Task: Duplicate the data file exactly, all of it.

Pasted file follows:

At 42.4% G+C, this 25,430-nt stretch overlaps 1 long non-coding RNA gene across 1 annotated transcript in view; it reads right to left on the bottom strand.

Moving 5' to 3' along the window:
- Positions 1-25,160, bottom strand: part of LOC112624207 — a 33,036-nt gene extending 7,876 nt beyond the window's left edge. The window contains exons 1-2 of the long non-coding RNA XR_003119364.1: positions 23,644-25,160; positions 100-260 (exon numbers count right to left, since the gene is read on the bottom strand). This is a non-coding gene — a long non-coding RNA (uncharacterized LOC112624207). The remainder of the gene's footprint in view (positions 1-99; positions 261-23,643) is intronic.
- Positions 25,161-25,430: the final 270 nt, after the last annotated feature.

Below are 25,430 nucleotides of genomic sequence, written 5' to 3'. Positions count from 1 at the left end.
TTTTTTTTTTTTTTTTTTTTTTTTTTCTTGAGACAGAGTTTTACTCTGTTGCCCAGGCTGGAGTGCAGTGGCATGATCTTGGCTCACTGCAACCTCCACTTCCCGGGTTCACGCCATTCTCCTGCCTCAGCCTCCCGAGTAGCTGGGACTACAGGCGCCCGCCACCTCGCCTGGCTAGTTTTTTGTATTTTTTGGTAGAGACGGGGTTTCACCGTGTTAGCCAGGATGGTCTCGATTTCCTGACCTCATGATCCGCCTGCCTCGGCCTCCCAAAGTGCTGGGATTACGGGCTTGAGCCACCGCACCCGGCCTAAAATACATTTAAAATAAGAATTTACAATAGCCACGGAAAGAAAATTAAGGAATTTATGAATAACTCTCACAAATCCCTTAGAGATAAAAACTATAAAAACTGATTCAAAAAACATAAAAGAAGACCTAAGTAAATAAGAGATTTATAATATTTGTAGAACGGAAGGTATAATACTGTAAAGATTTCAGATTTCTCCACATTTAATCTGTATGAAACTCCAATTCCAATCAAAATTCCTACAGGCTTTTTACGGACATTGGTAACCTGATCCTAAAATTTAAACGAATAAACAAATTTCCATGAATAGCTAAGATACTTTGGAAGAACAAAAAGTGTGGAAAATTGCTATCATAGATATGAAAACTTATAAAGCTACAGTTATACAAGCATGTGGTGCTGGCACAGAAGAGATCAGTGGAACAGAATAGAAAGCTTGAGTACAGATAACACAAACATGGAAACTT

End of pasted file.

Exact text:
At 42.4% G+C, this 25,430-nt stretch overlaps 1 long non-coding RNA gene across 1 annotated transcript in view; it reads right to left on the bottom strand.

Moving 5' to 3' along the window:
- Positions 1-25,160, bottom strand: part of LOC112624207 — a 33,036-nt gene extending 7,876 nt beyond the window's left edge. The window contains exons 1-2 of the long non-coding RNA XR_003119364.1: positions 23,644-25,160; positions 100-260 (exon numbers count right to left, since the gene is read on the bottom strand). This is a non-coding gene — a long non-coding RNA (uncharacterized LOC112624207). The remainder of the gene's footprint in view (positions 1-99; positions 261-23,643) is intronic.
- Positions 25,161-25,430: the final 270 nt, after the last annotated feature.

Below are 25,430 nucleotides of genomic sequence, written 5' to 3'. Positions count from 1 at the left end.
TTTTTTTTTTTTTTTTTTTTTTTTTTCTTGAGACAGAGTTTTACTCTGTTGCCCAGGCTGGAGTGCAGTGGCATGATCTTGGCTCACTGCAACCTCCACTTCCCGGGTTCACGCCATTCTCCTGCCTCAGCCTCCCGAGTAGCTGGGACTACAGGCGCCCGCCACCTCGCCTGGCTAGTTTTTTGTATTTTTTGGTAGAGACGGGGTTTCACCGTGTTAGCCAGGATGGTCTCGATTTCCTGACCTCATGATCCGCCTGCCTCGGCCTCCCAAAGTGCTGGGATTACGGGCTTGAGCCACCGCACCCGGCCTAAAATACATTTAAAATAAGAATTTACAATAGCCACGGAAAGAAAATTAAGGAATTTATGAATAACTCTCACAAATCCCTTAGAGATAAAAACTATAAAAACTGATTCAAAAAACATAAAAGAAGACCTAAGTAAATAAGAGATTTATAATATTTGTAGAACGGAAGGTATAATACTGTAAAGATTTCAGATTTCTCCACATTTAATCTGTATGAAACTCCAATTCCAATCAAAATTCCTACAGGCTTTTTACGGACATTGGTAACCTGATCCTAAAATTTAAACGAATAAACAAATTTCCATGAATAGCTAAGATACTTTGGAAGAACAAAAAGTGTGGAAAATTGCTATCATAGATATGAAAACTTATAAAGCTACAGTTATACAAGCATGTGGTGCTGGCACAGAAGAGATCAGTGGAACAGAATAGAAAGCTTGAGTACAGATAACACAAACATGGAAACTT